1. The WordReference Forums have moved to new forum software. (Details)


Discussion in 'English Only' started by jullianus, Oct 16, 2012.

  1. jullianus Senior Member


    1. a. This city has less beautiful bridges than Paris. b. This city has fewer beautiful bridges than Paris.
    2. a. I have less difficult problems than you. b. I have fewer difficult problems than you.
    3. a. They drink less fresh water than the city people.

    Question 1 : I think these are all correct. But they have different meaning because 'less' is adverb and modifies 'adjective', 'fewer' is adjective and modifies 'noun'.
    Therefore, in 1(a) and 2(a) sentences, though 'bridges' and 'problems' are countable nouns, 'less' modifies 'beautiful' and 'difficult'.
    In 1(b) and 2(b), 'fewer' modifies 'bridges' and 'problems' Am I right?

    Question 2 : As 'less' modifies 'adjective' before 'noun', 'noun' after 'adjective' can be both 'countable noun' and 'noncountable' such as 1(a) 2(a) and 3(a). Am I right?

    Thank you always~.
  2. owlman5

    owlman5 Senior Member

    Hello, Jullianus.

    (1) I think you're right. "This city has less beautiful bridges than Paris (does)". = This city's bridges are not as beautiful as the bridges of Paris are. Here "less" is an adverb. "This city has fewer beautiful bridges than Paris (does)." = Paris has (a few/many) more beautiful bridges than this city has. "Fewer" is an adjective.

    (2) Your reasoning sounds good. However, listeners or readers might not understand your intended meaning without further explanation.
    Last edited: Oct 16, 2012
  3. jullianus Senior Member

    3. a. They drink less fresh water than the city people.

    As 'less' can be both 'adverb' and 'adjective', can 'less' modify 'fresh' or 'water'? If so, can this sentence have two meaning such as 'less fresh' and 'less water'?
  4. entangledbank

    entangledbank Senior Member

    English - South-East England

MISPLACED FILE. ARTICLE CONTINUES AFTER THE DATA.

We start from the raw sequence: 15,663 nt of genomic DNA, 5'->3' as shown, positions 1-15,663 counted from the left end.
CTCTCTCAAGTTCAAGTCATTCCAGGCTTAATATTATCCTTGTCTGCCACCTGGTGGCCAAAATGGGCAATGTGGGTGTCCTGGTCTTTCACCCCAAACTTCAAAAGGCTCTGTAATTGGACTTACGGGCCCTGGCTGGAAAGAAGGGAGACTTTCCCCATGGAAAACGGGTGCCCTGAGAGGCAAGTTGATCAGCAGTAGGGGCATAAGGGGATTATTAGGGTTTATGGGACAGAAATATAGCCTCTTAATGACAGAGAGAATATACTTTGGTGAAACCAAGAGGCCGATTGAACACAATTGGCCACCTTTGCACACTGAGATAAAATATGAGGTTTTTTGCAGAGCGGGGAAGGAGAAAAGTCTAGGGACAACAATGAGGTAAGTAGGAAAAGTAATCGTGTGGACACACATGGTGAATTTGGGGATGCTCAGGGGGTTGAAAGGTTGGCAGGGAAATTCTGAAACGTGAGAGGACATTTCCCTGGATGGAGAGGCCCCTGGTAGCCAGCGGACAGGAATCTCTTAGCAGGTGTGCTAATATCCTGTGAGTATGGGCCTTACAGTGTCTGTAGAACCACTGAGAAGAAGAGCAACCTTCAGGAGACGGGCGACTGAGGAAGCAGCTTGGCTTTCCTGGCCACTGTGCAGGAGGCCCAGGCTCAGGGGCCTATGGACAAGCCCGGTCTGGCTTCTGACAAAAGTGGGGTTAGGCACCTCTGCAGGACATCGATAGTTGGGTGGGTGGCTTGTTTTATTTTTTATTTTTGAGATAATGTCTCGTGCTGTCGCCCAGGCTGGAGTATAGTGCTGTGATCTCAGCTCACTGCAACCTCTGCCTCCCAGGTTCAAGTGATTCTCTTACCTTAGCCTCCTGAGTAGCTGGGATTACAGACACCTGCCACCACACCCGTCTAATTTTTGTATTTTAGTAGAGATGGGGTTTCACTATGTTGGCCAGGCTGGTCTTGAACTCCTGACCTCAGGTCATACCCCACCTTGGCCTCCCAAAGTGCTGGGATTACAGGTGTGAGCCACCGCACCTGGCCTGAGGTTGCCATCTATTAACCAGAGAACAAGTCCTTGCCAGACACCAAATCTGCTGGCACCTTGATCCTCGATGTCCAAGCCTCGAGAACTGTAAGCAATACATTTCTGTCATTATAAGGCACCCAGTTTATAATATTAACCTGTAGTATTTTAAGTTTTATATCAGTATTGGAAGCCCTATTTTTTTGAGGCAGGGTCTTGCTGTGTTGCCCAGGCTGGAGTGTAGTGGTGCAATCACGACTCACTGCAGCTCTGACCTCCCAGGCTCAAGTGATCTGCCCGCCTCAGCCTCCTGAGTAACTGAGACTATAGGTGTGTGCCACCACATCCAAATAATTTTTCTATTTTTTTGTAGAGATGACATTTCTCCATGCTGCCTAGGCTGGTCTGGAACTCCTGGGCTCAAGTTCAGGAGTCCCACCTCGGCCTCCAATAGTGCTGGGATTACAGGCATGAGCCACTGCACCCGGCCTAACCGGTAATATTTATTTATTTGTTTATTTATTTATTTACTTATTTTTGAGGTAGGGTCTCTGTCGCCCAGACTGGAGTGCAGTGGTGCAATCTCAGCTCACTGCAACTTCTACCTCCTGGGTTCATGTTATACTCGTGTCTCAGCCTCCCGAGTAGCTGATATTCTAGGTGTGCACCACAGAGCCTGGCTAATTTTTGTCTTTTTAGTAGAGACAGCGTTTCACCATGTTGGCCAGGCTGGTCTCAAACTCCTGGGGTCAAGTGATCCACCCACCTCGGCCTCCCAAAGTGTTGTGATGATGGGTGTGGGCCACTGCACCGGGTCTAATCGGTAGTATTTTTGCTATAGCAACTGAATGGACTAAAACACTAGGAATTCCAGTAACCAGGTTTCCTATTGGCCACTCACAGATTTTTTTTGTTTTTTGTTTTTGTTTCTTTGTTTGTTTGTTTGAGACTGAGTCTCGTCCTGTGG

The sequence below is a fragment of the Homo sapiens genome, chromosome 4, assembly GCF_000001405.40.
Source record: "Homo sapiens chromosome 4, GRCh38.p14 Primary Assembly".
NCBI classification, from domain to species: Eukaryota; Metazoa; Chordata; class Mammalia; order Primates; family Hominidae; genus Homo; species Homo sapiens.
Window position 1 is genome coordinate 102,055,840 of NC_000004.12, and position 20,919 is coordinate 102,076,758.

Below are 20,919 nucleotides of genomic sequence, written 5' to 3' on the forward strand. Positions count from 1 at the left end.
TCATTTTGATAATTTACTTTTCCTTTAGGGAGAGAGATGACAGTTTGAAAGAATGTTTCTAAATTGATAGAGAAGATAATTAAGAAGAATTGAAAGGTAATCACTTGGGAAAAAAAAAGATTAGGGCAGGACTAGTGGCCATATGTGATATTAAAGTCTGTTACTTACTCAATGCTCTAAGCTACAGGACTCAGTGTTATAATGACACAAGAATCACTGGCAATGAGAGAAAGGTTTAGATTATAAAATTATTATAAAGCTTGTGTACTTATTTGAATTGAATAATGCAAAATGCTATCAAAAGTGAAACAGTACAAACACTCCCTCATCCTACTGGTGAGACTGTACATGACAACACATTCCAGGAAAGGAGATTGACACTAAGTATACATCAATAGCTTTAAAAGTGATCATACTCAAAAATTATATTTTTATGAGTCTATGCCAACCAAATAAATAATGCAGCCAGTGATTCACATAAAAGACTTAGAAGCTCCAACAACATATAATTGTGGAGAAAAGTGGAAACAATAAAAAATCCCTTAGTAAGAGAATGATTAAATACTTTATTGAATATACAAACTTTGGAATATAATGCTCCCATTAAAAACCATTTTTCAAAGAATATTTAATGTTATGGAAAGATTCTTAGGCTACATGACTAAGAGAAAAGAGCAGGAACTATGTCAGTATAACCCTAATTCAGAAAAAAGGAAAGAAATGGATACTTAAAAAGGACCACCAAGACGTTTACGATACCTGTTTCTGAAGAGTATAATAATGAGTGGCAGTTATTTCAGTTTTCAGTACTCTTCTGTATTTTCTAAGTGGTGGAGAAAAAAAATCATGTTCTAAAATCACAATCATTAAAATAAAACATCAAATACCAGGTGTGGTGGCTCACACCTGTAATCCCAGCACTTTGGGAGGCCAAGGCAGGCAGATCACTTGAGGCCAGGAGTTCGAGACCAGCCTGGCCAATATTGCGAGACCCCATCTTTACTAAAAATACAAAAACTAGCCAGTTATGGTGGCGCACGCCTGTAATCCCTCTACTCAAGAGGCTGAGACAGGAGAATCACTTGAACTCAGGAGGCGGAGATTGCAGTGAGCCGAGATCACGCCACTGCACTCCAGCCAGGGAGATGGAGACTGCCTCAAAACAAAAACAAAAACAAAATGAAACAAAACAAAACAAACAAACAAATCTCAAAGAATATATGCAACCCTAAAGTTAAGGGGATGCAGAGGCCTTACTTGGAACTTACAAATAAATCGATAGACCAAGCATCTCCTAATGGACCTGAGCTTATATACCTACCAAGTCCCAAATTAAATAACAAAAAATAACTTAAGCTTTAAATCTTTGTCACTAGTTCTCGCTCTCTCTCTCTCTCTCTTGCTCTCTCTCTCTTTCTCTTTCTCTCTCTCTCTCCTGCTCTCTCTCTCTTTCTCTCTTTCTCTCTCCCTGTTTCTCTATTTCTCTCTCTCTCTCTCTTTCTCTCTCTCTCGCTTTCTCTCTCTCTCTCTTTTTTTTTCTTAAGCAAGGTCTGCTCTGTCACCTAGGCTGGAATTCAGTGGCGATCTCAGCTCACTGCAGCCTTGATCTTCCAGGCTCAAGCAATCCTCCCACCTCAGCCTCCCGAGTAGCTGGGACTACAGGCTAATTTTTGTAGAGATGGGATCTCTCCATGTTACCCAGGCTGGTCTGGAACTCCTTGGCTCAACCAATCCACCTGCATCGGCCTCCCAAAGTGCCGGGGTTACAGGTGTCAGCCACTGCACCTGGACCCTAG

All the (a) sentences are ambiguous, and for this reason it's advisable to use 'fewer' before adjectives when it's modifying the following noun. In 1(a) it could be that Paris has less bridges that are beautiful, or it could be that the bridges of Paris are less beautiful. 'Fewer' makes it clear that the latter is meant. (There's no rule that 'less' only quantifies countable nouns - this is repeatedly claimed to be true, but definitely isn't.)
  5. Biffo Senior Member

    English - England
    Do you mean 'the former'?

    I don't know if there is a rule but there should be in my opinion. It sounds better and would remove ambiguities in jullianus' sentences.

    I want fewer sugar. :cross:
    I want less sugar. :tick:

    I want fewer responsibilites. :tick:
    I want less responsibilities. :(
  6. jullianus Senior Member

    If I use 'comma', is it possible to avoid these ambiguousness?

    1. a. This city has less beautiful bridges than Paris. b. This city has fewer beautiful bridges than Paris.
    4. a. This city has less, beautiful bridges than Paris. b. This city has fewer, beautiful bridges than Paris.

    In 1(a) sentence, 'less' is 'adverb' and modifies 'beautiful'. In 4(a), 'less' is 'adjective' and modifies 'bridges'
    It is more correct to use 4(b) than 1(b) because 'fewer' is adjective. Am I right?
    Last edited: Oct 17, 2012
  7. Thomas Tompion Senior Member

    Southwest France
    English - England
    Entangled points out one way of avoiding ambiguity here, which is only available with countable nouns, of course.

    With non-countables there is the problem raised by They drink less pure water.

    The obvious way round that is to change the word order:

    a. They drink water which is less pure.
    b. They drink less water (which avoids raising the question of purity - as irrelevant)

    In speech we get round the problem by intonation.

Share This Page